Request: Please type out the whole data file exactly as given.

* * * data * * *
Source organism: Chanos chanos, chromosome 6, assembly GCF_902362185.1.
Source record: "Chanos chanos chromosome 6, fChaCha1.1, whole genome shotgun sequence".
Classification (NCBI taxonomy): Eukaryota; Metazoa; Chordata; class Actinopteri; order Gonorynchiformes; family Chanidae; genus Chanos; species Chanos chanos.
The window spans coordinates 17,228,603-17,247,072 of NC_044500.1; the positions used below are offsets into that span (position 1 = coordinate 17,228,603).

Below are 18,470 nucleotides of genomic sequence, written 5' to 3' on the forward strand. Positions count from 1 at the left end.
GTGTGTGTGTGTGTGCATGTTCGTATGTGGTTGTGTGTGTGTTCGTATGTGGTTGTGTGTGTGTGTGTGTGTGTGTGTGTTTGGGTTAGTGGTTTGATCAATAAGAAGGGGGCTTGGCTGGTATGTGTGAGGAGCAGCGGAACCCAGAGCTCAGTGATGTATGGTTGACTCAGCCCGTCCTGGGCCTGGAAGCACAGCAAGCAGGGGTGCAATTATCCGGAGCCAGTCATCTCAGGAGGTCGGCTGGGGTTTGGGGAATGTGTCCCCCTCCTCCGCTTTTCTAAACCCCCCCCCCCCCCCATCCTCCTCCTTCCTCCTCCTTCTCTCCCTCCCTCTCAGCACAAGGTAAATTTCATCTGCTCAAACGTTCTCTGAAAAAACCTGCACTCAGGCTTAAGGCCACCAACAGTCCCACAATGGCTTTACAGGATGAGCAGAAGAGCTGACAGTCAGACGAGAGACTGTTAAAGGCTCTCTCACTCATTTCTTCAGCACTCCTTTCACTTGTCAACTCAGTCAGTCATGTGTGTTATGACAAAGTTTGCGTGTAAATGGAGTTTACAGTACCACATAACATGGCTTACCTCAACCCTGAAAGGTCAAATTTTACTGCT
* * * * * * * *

Source organism: Chanos chanos, chromosome 6, assembly GCF_902362185.1.
Source record: "Chanos chanos chromosome 6, fChaCha1.1, whole genome shotgun sequence".
Classification (NCBI taxonomy): Eukaryota; Metazoa; Chordata; class Actinopteri; order Gonorynchiformes; family Chanidae; genus Chanos; species Chanos chanos.
The window spans coordinates 17,228,603-17,247,072 of NC_044500.1; the positions used below are offsets into that span (position 1 = coordinate 17,228,603).

Below are 18,470 nucleotides of genomic sequence, written 5' to 3' on the forward strand. Positions count from 1 at the left end.
GTGTGTGTGTGTGTGCATGTTCGTATGTGGTTGTGTGTGTGTTCGTATGTGGTTGTGTGTGTGTGTGTGTGTGTGTGTGTTTGGGTTAGTGGTTTGATCAATAAGAAGGGGGCTTGGCTGGTATGTGTGAGGAGCAGCGGAACCCAGAGCTCAGTGATGTATGGTTGACTCAGCCCGTCCTGGGCCTGGAAGCACAGCAAGCAGGGGTGCAATTATCCGGAGCCAGTCATCTCAGGAGGTCGGCTGGGGTTTGGGGAATGTGTCCCCCTCCTCCGCTTTTCTAAACCCCCCCCCCCCCCCATCCTCCTCCTTCCTCCTCCTTCTCTCCCTCCCTCTCAGCACAAGGTAAATTTCATCTGCTCAAACGTTCTCTGAAAAAACCTGCACTCAGGCTTAAGGCCACCAACAGTCCCACAATGGCTTTACAGGATGAGCAGAAGAGCTGACAGTCAGACGAGAGACTGTTAAAGGCTCTCTCACTCATTTCTTCAGCACTCCTTTCACTTGTCAACTCAGTCAGTCATGTGTGTTATGACAAAGTTTGCGTGTAAATGGAGTTTACAGTACCACATAACATGGCTTACCTCAACCCTGAAAGGTCAAATTTTACTGCT